In addition, there have been other - more respected - players to have walked off on their teams during a tough game. I seem to remember Favre doing once upon a time, but I could be crossing it with another player.

53
by crack (not verified) :: Fri, 09/28/2007 - 4:12pm

Will,

I guess that's why I thought the trade was bad, I figured Moss could still approach his peak production with the Vikings. He still wanted to be there. Does he do stupid things? Yes. Do a lot of them get overblown? In my eyes they do. Him walking off before an onsides attempt seemed to me to be more disgust than quitting. Was it stupid? Yeah. He is the sort of talent that can make a good QB look great and an ok offense look good. That is almost impossible to come by in the NFL.

Its also nice to see you belittle his effort in a playoff game where 'everything went right'. Good point, obviously him being there and playing had nothing to do with that. All the Vikings playoff games since then have gone swimmingly. Maybe we can count the fact that he only had good games when the offense was clicking against him too.

54
by crack (not verified) :: Fri, 09/28/2007 - 4:17pm

RickKilling,

My post was in process when yours landed, glad I'm not the only one who saw that as disgust.

55
by Will Allen (not verified) :: Fri, 09/28/2007 - 5:00pm

Quitting is quitting, and being disgusted doesn't even explain it. He was disgusted. So what? Here are facts: the team was two unlikely plays away from winning a game which at the time was seen as being very likely necesssary to get into the playoffs. Randy Moss was a critical player for the success of the 2nd play. Randy Moss instead decided to walk off the field. He's a quitter, period, in regards to the Minnesota Vikings, and no rhetoric can change that. Facts are stubborn things.

As far as Favre quitting, show me a situation where the Packers were two plays away from winning a game that was seen as critical for playoff hopes, in which Favre decided to leave the field.

By the why, I'm not a Moss hater, and I've said nothing to belittle his effort against the packers in that playoff game. I said he played hard in a game in which there was very little adversity. That's another fact. Why is in necessary to gloss over the reality that walking off the field in the manner Moss did, in that situation, constitutes quitting. Why is preferable to deny reality?

56
by Will Allen (not verified) :: Fri, 09/28/2007 - 5:06pm

As far as Moss still wanting to be in Minnesota, I gotta say that walking off the field in that situation is an extremely odd way to demonstrate that desire.

57
by BillWallace (not verified) :: Fri, 09/28/2007 - 5:53pm

Having watched almost every Raider game last season without any bias, I was able to predict that Moss was still an elite talent.

You simply could not underestimate how little he was trying. He did not care if he caught the ball or not... he ran at 80% to where he was probably supposed to run to, and stuck his hands out, if the ball stayed in them, fine, if not, oh well.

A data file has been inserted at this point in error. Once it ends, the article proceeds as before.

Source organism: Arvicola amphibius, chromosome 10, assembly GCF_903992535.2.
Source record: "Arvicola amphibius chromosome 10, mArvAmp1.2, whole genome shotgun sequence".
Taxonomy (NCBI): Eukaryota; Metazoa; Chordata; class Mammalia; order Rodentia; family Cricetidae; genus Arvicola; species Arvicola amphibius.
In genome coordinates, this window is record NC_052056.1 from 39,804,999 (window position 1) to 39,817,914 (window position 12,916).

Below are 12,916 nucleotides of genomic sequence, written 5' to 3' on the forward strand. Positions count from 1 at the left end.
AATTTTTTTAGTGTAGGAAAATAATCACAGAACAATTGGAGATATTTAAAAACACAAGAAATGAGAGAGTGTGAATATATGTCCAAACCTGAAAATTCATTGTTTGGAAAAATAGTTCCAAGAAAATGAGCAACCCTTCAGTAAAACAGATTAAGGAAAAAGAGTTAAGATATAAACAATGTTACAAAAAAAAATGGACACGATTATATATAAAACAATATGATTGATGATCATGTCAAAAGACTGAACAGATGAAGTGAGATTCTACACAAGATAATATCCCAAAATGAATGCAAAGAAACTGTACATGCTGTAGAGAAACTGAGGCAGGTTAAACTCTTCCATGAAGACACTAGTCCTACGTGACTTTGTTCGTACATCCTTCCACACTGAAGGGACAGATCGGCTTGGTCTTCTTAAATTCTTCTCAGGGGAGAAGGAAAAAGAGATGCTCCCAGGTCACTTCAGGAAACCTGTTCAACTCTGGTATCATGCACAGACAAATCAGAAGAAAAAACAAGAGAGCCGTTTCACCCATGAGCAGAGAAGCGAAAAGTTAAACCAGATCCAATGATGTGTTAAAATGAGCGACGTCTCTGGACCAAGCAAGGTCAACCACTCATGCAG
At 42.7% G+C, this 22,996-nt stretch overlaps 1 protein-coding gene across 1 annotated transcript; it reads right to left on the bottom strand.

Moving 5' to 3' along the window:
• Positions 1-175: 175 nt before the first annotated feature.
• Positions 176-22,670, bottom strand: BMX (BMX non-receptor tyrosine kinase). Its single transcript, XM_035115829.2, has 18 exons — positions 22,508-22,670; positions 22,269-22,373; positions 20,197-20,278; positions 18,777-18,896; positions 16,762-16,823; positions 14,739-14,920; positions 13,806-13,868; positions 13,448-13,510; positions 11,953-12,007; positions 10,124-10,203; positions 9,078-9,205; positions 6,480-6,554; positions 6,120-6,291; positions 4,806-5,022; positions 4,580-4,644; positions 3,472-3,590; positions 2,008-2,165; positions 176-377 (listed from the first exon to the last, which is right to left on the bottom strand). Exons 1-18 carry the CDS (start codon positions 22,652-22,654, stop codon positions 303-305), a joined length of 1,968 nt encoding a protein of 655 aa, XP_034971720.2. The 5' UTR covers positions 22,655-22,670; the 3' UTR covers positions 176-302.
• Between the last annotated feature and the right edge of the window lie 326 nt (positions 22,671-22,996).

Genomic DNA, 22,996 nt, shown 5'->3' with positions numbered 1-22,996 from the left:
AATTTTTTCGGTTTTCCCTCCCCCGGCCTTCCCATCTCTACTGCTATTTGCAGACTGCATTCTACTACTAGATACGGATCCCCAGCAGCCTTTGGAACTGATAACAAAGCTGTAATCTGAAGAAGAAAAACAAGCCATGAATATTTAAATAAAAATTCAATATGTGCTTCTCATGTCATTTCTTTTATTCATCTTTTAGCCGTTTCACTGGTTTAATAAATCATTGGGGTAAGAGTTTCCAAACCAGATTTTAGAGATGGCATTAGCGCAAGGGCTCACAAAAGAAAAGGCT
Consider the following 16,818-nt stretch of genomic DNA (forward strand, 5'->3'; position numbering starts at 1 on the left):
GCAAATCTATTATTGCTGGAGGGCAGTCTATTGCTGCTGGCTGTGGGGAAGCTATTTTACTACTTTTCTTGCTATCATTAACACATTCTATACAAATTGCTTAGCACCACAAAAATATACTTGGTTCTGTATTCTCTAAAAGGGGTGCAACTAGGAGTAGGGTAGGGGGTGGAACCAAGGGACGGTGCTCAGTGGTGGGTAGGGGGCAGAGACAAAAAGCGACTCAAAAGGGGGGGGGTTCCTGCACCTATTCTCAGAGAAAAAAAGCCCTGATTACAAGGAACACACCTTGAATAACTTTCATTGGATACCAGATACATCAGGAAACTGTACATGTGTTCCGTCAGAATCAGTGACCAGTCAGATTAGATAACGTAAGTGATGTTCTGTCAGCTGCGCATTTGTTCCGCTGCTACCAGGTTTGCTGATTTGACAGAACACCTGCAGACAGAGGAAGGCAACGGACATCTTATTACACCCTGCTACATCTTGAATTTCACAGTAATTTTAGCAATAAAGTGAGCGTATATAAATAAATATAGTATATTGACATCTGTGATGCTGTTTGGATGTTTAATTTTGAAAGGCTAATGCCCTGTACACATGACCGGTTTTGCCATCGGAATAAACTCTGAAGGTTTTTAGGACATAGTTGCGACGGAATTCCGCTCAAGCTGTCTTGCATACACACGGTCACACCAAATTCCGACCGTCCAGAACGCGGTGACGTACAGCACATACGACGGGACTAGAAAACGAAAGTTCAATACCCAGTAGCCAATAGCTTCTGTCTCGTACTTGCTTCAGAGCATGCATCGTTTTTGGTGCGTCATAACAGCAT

I would say his Oaktown stats had less predictive value than the Saints Katrina year.

58
by Waverly (not verified) :: Sat, 09/29/2007 - 8:22am

Regarding the title: what's the DVOA or DPAR definition of a "superstar"? DPAR > 30???

Of course superstardom usually correlates with popularity, but that isn't being quantified in this article or on this website.

59
by Andrew (not verified) :: Sat, 09/29/2007 - 7:31pm

I feel like the answer here, is probably the simplest one. Football, more than any other sport you need your teammates to have talent to succeed. In basketball if you're Lebron James you can have your teammates clear out as you tear through the D. In baseball you take the mound or step into the box and you're working with your teammates but to a large degree you're on your own. In football it seems to me everyone is a cog, the best players will stand out even on dismal teams but there's still only so much they can do if they are surrounded with nothing. Maybe Moss could have done more than he actually did in Oakland but how much can you really expect in a situation that awful?

60
by vikinghooper (not verified) :: Sun, 09/30/2007 - 8:02pm

Hi Fellow Viking Fans,

Look at the tape of the 75 playoff game against Dallas. Page and Eller walk off the field with 48 seconds left. I enjoy Will's Vikings commentary, but I don't think Will realizes the extent with which Moss carried dunderheads like Tice and Culpepper.

Will, do you remember the Randy Ratio? Tice had the intelligence of a third grader.

Randy Moss was simply the best Viking player ever; and the Vikings shat on him on his way out. Randy Moss has made me root for the stinking Patriots while I wait a decade for Tarvaris to develop.

Randy Moss didn't quit on the Vikings. He simply made three OUTSTANDING catches in that Redskins loss, and watched Nate Burleson drop a sure touchdown, and just got burned out playing with losers. Todd Boman's, Gus Frerotte's, and Jeff George's spectacular success with Moss show Moss was an incandescent, nuclear receiver who just said enoughs enough.

61
by langsty (not verified) :: Tue, 10/02/2007 - 6:18am

LOL U GUYS WERE RONG

RONG RONG RONG

62
by lolicheck (not verified) :: Sun, 10/07/2007 - 4:37pm

I CAN HAS GUD WR?